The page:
Central banks and governments actions have been directed at maintaining liquidity and (increasingly) directly supporting the financial sector. In the US and Spain, direct fiscal stimulus is already being administered.

These actions are designed to prevent a catastrophic collapse in the financial sector. They are also designed to help maintain a normal supply of credit to creditworthy business and individuals. These actions are designed to help the real economy from slowing down to a degree that the de-leveraging accelerates further. At best, these actions will smooth the inevitable de-leveraging and adjustment to financial asset prices.

What is to be Done?

The current focus is on reforming the financial system. This is like discussing lifestyle changes with a patient admitted to ER in full cardiac arrest. What is needed is the defibrillator paddles!

While the system will need to de-leverage over time, it is imperative that immediate steps be taken to restore functioning of banks and the supply of credit.

The first step is to establish certainty - the holdings and values of risky assets held by banks and investment banks must be accurately determined. The need for greater certainty of values applies to sub-prime securities and leveraged loans as well as other risky assets. Without certainty about what is held by whom and their values, it will be difficult to restore confidence in financial markets.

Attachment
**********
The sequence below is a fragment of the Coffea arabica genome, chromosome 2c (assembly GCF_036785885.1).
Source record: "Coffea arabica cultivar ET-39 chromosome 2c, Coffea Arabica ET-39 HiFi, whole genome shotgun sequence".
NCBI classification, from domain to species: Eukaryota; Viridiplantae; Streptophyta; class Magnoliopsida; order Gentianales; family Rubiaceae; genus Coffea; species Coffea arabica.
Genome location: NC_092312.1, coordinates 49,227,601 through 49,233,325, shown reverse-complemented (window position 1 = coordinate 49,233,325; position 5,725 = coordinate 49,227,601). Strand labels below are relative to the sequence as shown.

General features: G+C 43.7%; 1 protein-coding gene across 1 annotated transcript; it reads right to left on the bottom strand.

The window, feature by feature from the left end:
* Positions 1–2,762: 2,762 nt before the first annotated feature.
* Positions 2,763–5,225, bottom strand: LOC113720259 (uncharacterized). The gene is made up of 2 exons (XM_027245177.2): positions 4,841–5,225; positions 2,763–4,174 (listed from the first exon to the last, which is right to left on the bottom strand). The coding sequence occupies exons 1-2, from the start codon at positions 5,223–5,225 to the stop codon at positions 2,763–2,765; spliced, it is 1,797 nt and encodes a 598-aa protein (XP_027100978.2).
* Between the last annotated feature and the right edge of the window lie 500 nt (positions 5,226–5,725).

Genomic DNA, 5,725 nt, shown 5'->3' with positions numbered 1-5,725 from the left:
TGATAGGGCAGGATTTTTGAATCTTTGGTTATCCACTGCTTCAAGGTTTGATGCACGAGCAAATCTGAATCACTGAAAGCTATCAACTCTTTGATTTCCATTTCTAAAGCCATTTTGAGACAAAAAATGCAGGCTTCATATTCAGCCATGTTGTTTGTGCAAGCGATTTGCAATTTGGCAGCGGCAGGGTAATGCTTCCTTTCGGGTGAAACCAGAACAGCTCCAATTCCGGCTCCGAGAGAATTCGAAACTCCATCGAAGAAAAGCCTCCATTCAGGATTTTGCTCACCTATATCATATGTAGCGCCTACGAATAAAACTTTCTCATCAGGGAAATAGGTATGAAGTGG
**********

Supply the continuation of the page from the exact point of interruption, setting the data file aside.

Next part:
Risky assets must be valued on a hold-to-maturity basis (in absence of clear trading intent) at 100% (the security will pay back) or 0% (the security will not pay back). Mark-to-market accounting should be suspended reducing volatility in asset values, earnings and capital.

In the aftermath of the 1997-1998 Asian crisis, unfashionable insolvency practitioners, employed by the IMF, established asset values for distressed Asian banks in this precise way.

Market values (based on increasingly unreliable or meaningless indices or quotes) or model based prices (to 16 decimal places) should be abandoned. There is no market for many risky assets currently. The models have not performed and are what got us here in the first place.

The manifest problems of valuation can be easily illustrated. Bank holdings of Level 3 assets have increased in recent months. These are assets or liabilities that cannot be priced using observable inputs and requires the use of modeling techniques and substantially subjective assumptions – also referred to as “mark-to-make-believe”. There is concern about the accuracy of these valuations.

The increase in Level 3 assets may reflect a re-classification of assets previously classified as Level 2 assets. These are instruments that are valued using observable inputs that can be put through an accepted model to establish values (i.e. mark-to-model). This reclassification is consistent with deteriorating market conditions and unavailability of market prices.

Market values may be distorted. In recent months, investment banks have sold leveraged loans on the basis that the bank lends the buyers 75-80% of the price at below market rates. In this way, the sellers were able to avoid marking down its positions.